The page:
Working in America: Public vs. Private Sector

By MichaelJames

Feb 18, 2011 6:51pm

ABC News' Dan Arnall reports:

As the protests in Wisconsin bring the issues of public sector workers pay and benefits into the national spotlight, it’s important to understand the actual differences between what government worker and private sector workers actually get in return for their efforts.
 
WAGES
 
The latest data from the Bureau of Labor Statistics (2009) show that government workers make about 5 percent more than private sector workers on average.  

But, as can be seen in the following chart, the headline numbers hide some major disparities beyond the headlines.

Average Annual Wage
Federal Govt. Workers $67,756 
State Police $61,000 
Local Firefighters $60,572
State Govt. Workers $48,742 
State Legislative Workers $48,129
Government (all types) $47,552
Private (total sector) $45,155
Local Govt. Workers $43,140 
Local Schools $41,113 
 
Average Annual Wage
Private Sector CPA $71,216
Federal Govt. CPA $67,531
Local Govt. CPA $64,050 

SOURCE: BUREAU OF LABOR STATISTICS, 2009

Local teachers make 9 percent less than the average private sector worker. And federal employees are substantially better paid than the average state worker.  
  
But working for the government doesn’t automatically mean a bigger paycheck.
 
Take, for example, accountants. Government data shows that a certified public accountant who works in the private sector will have an annual salary of $71K. That same certification and education will lead to a $68K average salary for the federal government and $64K if you work for a local government.
 
UNION MEMBERSHIP
 
Some of this headline pay disparity is likely attributable to the union representation many in government enjoy. In 2010, the Bureau of Labor Statistics data showed that 36.2 percent of public sector workers were unionized, compared to a 6.9 percent union membership rate for private sector workers.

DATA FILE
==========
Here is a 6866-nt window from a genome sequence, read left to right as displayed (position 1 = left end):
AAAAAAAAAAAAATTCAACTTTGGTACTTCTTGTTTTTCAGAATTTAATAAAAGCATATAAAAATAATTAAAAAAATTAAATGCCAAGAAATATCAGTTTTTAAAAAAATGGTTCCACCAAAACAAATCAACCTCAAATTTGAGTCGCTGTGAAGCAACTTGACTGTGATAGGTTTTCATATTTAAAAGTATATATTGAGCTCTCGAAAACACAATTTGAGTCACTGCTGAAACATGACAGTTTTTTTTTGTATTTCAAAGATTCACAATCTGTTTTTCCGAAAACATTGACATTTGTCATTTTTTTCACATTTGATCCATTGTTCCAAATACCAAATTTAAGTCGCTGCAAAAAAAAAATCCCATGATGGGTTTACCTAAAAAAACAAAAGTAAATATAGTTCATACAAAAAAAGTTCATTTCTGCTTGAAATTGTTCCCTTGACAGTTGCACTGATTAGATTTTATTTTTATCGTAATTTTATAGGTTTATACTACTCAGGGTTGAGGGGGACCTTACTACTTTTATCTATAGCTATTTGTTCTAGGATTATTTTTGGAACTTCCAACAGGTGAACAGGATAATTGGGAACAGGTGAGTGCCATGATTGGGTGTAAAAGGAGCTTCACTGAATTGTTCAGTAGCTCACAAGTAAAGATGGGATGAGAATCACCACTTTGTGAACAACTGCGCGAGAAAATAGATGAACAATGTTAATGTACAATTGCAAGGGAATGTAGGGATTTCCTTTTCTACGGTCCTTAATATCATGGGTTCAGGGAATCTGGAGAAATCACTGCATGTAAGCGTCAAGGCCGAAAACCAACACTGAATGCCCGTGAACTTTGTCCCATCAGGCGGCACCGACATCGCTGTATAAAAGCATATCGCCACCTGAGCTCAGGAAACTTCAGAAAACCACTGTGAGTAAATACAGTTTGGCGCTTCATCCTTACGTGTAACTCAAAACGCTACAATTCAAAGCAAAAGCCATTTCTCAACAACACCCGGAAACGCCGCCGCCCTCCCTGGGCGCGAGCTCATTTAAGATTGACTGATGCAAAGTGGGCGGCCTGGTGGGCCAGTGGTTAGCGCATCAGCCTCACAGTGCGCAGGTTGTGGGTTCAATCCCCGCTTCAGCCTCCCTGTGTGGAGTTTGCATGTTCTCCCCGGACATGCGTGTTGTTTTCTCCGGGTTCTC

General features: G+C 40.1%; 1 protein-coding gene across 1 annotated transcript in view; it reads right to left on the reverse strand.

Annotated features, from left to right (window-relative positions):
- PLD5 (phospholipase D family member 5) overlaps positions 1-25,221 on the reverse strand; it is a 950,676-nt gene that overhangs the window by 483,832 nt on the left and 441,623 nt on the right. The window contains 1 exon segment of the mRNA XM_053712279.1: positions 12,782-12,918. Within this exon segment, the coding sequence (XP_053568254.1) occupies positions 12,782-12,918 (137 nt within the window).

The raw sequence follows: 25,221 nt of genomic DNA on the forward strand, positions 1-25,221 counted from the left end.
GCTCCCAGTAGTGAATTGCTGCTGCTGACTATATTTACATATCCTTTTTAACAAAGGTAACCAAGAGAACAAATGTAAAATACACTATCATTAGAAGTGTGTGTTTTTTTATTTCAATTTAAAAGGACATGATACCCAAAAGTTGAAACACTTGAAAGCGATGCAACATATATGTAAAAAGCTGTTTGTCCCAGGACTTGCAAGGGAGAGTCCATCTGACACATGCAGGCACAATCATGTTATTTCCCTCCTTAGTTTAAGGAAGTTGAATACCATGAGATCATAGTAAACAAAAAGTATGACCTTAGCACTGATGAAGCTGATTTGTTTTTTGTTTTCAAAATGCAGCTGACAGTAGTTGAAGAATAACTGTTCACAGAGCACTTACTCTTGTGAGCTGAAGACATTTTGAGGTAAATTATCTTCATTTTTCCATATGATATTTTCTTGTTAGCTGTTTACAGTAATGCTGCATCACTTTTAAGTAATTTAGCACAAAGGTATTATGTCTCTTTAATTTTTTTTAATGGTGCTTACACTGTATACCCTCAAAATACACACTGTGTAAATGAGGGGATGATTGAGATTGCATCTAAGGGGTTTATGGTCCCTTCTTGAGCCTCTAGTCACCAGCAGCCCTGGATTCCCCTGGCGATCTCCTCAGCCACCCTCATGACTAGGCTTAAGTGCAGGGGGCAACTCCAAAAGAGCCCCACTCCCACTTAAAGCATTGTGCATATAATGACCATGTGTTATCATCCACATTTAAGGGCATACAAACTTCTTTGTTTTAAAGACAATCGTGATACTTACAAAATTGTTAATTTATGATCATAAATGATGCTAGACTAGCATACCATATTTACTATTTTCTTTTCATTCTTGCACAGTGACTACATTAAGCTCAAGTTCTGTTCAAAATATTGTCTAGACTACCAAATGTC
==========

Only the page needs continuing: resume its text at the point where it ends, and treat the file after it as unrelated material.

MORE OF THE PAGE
Workers in education, training, and library occupations had the highest unionization rate at 37.1 percent.
 
RETIREMENT BENEFITS
 
Public sector workers also are significantly more likely to have traditional pension plans – called “defined benefit” plans. The latest data from BLS showed 20 percent of workers in the private sector have pension plans. In the public sector, defined benefit plan coverage is four times greater — about 79 percent.
 
HEALTH CARE BENEFITS
 
The latest Kaiser Family Foundation survey on the costs of health insurance showed government workers are more likely to be offered health insurance while they work and in retirement.

In retail firms, for example, only 48 percent of workers were covered by health benefits offered by their firm (the worst industry for insurance coverage), compared to 80 percent of workers in state and local government (the best industry for insurance coverage).

And those state/local government employees are paying less for coverage than their private sector neighbors.
 
Data from Kaiser shows the average employee cost for “family” health coverage was around $3,700 in the latest year. Employees in the service sector pay about $4,200 for similar family coverage, mostly because their employers require a bigger contribution from the employee to get the benefit.

-Dan Arnall

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